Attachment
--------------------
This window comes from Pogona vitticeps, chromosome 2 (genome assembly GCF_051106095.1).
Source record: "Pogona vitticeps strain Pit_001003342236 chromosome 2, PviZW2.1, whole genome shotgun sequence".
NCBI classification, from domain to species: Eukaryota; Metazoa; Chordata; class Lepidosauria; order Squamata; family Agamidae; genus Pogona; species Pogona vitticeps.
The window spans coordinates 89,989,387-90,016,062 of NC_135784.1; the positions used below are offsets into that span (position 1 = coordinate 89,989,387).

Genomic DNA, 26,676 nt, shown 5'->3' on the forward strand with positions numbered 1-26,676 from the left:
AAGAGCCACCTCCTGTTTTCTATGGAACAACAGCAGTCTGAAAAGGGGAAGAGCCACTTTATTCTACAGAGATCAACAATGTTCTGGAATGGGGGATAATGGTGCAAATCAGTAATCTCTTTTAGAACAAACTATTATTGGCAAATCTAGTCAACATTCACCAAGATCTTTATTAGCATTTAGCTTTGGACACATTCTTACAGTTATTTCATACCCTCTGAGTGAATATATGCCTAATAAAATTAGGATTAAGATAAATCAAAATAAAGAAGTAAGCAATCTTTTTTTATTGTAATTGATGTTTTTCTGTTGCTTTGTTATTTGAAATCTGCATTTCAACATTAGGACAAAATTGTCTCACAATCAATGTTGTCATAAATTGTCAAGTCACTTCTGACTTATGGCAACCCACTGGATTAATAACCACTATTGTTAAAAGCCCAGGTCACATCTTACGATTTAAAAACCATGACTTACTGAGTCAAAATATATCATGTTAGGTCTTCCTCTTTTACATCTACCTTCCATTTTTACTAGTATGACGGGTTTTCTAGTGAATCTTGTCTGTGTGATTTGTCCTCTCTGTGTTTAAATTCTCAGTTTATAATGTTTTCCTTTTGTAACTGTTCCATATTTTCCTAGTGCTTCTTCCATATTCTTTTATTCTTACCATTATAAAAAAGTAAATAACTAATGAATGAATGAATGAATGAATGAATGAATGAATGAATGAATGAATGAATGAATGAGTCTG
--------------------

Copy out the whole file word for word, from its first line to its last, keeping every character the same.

This window comes from Pogona vitticeps, chromosome 2 (genome assembly GCF_051106095.1).
Source record: "Pogona vitticeps strain Pit_001003342236 chromosome 2, PviZW2.1, whole genome shotgun sequence".
NCBI classification, from domain to species: Eukaryota; Metazoa; Chordata; class Lepidosauria; order Squamata; family Agamidae; genus Pogona; species Pogona vitticeps.
The window spans coordinates 89,989,387-90,016,062 of NC_135784.1; the positions used below are offsets into that span (position 1 = coordinate 89,989,387).

Genomic DNA, 26,676 nt, shown 5'->3' on the forward strand with positions numbered 1-26,676 from the left:
AAGAGCCACCTCCTGTTTTCTATGGAACAACAGCAGTCTGAAAAGGGGAAGAGCCACTTTATTCTACAGAGATCAACAATGTTCTGGAATGGGGGATAATGGTGCAAATCAGTAATCTCTTTTAGAACAAACTATTATTGGCAAATCTAGTCAACATTCACCAAGATCTTTATTAGCATTTAGCTTTGGACACATTCTTACAGTTATTTCATACCCTCTGAGTGAATATATGCCTAATAAAATTAGGATTAAGATAAATCAAAATAAAGAAGTAAGCAATCTTTTTTTATTGTAATTGATGTTTTTCTGTTGCTTTGTTATTTGAAATCTGCATTTCAACATTAGGACAAAATTGTCTCACAATCAATGTTGTCATAAATTGTCAAGTCACTTCTGACTTATGGCAACCCACTGGATTAATAACCACTATTGTTAAAAGCCCAGGTCACATCTTACGATTTAAAAACCATGACTTACTGAGTCAAAATATATCATGTTAGGTCTTCCTCTTTTACATCTACCTTCCATTTTTACTAGTATGACGGGTTTTCTAGTGAATCTTGTCTGTGTGATTTGTCCTCTCTGTGTTTAAATTCTCAGTTTATAATGTTTTCCTTTTGTAACTGTTCCATATTTTCCTAGTGCTTCTTCCATATTCTTTTATTCTTACCATTATAAAAAAGTAAATAACTAATGAATGAATGAATGAATGAATGAATGAATGAATGAATGAATGAATGAATGAATGAGTCTG